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Digging Deeper: Why Are My Daffodils Popping Up Early?

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Digging Deeper: Why Are My Daffodils Popping Up Early?

February 15, 2024

Spring is just around the corner (if you believe a certain underground rodent)—but that doesn’t mean winter is kaput. Your garden may be warming up, then suddenly get covered under several inches of snow.

Some plants may have already started to sprout, with daffodil “noses” (the tips of the leaves) pushing up through the leaf litter earlier than most. Daffodils are early spring bulbs, so this can be expected. But what is too early for early spring? Is your garden waking up “on time” or unfavorably early? With half the country shifting into a warmer zone after an update to the USDA plant hardiness map, should you be concerned about this?

Read on.

Why would daffodils poke up early in January or February?

Above: In a normal winter, most daffodils will bloom in March (which is why they are the birth flower for that month). Photograph by Kendra Wilson, from The Road Not Taken: Robert Frost’s Daffodils in Gloucestershire.
  • Warm weather: Daffodils are triggered to wake up by the length of day (sunlight) and the soil temperature. If the weather is unusually warm in the winter, it may cause your daffodils to start sprouting early. (Daffodils normally start blooming in March.)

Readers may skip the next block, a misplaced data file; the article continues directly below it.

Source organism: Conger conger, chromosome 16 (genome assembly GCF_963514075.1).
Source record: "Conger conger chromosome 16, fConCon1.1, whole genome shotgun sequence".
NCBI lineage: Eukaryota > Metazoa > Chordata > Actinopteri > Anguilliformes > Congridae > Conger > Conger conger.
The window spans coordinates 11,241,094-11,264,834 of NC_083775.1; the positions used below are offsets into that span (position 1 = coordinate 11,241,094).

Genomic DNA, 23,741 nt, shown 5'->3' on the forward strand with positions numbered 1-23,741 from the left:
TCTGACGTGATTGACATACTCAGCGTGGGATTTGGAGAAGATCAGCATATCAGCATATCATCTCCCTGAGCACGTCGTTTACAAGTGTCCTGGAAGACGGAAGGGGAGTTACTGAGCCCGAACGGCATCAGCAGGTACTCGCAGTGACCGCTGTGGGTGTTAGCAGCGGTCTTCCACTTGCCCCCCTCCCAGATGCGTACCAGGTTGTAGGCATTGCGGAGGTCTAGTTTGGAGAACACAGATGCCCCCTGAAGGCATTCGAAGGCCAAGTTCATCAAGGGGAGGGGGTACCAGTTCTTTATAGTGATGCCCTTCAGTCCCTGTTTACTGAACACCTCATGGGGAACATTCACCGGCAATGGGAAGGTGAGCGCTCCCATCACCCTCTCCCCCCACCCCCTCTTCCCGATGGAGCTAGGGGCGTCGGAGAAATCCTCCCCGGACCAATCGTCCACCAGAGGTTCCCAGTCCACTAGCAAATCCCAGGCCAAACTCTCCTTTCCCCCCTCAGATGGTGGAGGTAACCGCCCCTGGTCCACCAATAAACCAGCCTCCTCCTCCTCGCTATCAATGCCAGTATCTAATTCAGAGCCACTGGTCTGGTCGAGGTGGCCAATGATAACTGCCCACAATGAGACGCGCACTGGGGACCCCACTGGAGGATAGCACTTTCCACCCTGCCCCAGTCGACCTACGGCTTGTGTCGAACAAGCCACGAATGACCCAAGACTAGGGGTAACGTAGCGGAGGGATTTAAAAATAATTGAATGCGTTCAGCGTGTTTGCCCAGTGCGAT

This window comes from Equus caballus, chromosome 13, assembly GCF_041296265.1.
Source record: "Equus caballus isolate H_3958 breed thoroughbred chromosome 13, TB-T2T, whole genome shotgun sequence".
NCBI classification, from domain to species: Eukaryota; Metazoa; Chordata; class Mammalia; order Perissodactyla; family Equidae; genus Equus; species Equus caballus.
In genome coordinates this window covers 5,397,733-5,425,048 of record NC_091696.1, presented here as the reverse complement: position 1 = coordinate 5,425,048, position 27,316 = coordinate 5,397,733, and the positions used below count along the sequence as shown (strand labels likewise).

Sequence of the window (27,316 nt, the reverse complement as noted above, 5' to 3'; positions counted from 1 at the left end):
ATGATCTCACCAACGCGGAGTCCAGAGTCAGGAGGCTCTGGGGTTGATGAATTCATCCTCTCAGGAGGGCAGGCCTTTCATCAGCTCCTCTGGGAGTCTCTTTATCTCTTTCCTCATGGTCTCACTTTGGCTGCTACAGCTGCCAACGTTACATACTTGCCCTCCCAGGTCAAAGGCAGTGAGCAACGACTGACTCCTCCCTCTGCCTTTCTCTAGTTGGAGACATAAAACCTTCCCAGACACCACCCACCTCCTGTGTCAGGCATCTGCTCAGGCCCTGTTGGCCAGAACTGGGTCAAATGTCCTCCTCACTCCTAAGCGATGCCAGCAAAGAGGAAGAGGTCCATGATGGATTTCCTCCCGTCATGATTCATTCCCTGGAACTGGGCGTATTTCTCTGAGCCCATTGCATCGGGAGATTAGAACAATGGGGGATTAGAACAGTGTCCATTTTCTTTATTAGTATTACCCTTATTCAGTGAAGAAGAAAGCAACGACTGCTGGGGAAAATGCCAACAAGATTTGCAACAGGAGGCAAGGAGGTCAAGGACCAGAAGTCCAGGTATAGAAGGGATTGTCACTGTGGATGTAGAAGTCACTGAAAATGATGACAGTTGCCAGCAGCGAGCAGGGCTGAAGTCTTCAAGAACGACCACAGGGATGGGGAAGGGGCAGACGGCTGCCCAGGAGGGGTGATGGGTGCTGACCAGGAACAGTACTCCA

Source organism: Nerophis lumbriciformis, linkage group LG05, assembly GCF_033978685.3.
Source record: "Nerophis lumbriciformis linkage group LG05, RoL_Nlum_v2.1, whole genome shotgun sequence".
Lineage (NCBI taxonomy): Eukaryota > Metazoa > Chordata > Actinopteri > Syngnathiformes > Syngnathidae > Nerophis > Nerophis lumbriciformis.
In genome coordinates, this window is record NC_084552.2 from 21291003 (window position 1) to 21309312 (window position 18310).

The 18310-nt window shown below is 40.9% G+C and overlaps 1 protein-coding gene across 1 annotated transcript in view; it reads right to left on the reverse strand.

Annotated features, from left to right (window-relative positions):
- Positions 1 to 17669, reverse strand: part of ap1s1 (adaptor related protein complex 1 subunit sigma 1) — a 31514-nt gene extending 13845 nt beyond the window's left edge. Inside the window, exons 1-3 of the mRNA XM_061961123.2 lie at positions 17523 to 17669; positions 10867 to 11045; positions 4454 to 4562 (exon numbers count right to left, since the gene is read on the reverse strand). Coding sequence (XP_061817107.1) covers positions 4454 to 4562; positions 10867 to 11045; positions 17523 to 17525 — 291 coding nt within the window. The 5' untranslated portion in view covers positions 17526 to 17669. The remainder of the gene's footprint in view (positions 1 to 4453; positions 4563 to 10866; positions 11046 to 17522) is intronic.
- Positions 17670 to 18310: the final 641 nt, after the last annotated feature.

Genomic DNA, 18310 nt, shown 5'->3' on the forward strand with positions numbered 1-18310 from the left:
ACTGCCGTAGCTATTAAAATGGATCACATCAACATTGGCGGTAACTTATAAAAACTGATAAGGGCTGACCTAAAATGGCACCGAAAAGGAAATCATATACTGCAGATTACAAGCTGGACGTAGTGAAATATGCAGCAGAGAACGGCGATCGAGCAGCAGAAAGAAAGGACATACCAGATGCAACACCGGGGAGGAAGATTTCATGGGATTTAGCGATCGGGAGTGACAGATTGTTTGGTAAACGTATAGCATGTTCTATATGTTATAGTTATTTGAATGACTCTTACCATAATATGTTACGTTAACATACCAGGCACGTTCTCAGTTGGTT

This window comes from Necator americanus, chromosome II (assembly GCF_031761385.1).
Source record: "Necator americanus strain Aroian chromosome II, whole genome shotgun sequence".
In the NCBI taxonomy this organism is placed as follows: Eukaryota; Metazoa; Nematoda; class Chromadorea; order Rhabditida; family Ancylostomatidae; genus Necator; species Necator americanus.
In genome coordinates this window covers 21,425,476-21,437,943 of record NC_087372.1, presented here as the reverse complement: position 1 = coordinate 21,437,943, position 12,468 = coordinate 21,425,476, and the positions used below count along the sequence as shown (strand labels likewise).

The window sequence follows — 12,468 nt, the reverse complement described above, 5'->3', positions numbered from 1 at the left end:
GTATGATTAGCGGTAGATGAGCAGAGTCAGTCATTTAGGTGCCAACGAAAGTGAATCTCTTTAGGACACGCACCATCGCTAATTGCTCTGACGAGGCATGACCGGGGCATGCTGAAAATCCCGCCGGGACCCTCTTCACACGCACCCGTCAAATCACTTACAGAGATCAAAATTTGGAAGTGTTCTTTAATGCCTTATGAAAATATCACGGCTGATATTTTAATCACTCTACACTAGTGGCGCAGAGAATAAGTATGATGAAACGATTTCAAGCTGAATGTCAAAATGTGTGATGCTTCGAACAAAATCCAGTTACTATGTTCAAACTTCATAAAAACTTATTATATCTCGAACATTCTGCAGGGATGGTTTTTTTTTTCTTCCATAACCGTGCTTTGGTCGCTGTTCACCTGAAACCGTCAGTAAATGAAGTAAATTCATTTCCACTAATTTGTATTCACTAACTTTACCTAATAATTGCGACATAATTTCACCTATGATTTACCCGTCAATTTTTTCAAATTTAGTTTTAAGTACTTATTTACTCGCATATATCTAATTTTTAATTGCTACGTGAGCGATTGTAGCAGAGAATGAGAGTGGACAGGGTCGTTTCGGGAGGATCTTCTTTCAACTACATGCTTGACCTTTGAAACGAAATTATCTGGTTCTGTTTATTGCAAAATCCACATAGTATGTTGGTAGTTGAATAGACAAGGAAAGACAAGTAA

• Planting depth: Daffodils should be planted at a depth of two to three times the height of the bulb. If you planted your daffodils at shallower depths, this may be the cause, since the soil warms faster closer to the surface. This makes the flowers think it’s later in the year than it is. 
  • Mulch: Mulch moderates the soil temperature. No or not enough mulch can allow the soil to warm up too soon, which leads to early blooming.

Will the premature blooming harm the daffodils?

Early bloomers in February. Photograph by Abraxas3d via Flickr.
Above: Early bloomers in February. Photograph by Abraxas3d via Flickr.

Probably not. Daffodils are very hardy and tend not to be bothered by cold or snow. In most cases, daffodil noses that pop up early won’t be harmed. The flowers are still safe below ground. However, if you do have a cold snap, the leaves may get frost damage. If it snows after the flowers have bloomed, so long as it doesn’t get too cold for too long, the flowers will be fine. If you’re concerned, you can add mulch around the plant, or cover the flowers with a makeshift tent, such as a cardboard box. 

How do you prevent early blooms in the future?

Narcissus &#8\2\16;Pheasant&#8\2\17;s Eye&#8\2\17; blooms about a month later than more common varieties. Photograph by Britt Willoughby Dyer, from Gardening \10\1: Pheasant Eye Narcissus.
Above: Narcissus ‘Pheasant’s Eye’ blooms about a month later than more common varieties. Photograph by Britt Willoughby Dyer, from Gardening 101: Pheasant Eye Narcissus.

If you are concerned and want to try and slow things down for next year, you can do a few things:

  • Plant them deeper: Most bulbs come with a depth range, plant them at the deep end of the range. 
  • Choose a later-blooming variety: There are some varieties of daffodils that bloom later in the spring.
  • Add more mulch: Mulch helps keep the soil temperature stable and allows the plant not to be exposed to temp swings.

See also:

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